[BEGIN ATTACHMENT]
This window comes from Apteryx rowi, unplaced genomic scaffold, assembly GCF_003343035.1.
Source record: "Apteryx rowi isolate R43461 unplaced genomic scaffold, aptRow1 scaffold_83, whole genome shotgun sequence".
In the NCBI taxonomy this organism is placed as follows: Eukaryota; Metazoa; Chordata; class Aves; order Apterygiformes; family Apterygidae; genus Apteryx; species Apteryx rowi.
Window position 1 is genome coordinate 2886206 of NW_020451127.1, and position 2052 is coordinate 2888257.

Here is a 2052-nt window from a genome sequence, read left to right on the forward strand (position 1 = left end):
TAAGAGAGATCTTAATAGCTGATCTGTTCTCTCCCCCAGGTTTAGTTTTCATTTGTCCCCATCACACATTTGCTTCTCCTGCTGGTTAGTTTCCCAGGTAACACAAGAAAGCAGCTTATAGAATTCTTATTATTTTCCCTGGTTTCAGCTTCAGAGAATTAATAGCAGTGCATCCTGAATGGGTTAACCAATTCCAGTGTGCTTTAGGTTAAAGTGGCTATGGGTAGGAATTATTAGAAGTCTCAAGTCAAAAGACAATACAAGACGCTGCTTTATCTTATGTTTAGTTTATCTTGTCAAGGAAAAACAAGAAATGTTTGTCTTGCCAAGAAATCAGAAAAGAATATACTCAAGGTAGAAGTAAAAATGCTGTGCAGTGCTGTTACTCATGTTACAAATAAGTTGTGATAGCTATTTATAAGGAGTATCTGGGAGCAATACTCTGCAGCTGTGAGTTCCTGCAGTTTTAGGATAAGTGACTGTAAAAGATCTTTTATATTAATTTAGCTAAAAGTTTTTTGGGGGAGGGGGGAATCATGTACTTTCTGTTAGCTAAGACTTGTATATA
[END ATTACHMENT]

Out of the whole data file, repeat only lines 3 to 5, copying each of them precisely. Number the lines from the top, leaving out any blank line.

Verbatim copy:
In the NCBI taxonomy this organism is placed as follows: Eukaryota; Metazoa; Chordata; class Aves; order Apterygiformes; family Apterygidae; genus Apteryx; species Apteryx rowi.
Window position 1 is genome coordinate 2886206 of NW_020451127.1, and position 2052 is coordinate 2888257.

Here is a 2052-nt window from a genome sequence, read left to right on the forward strand (position 1 = left end):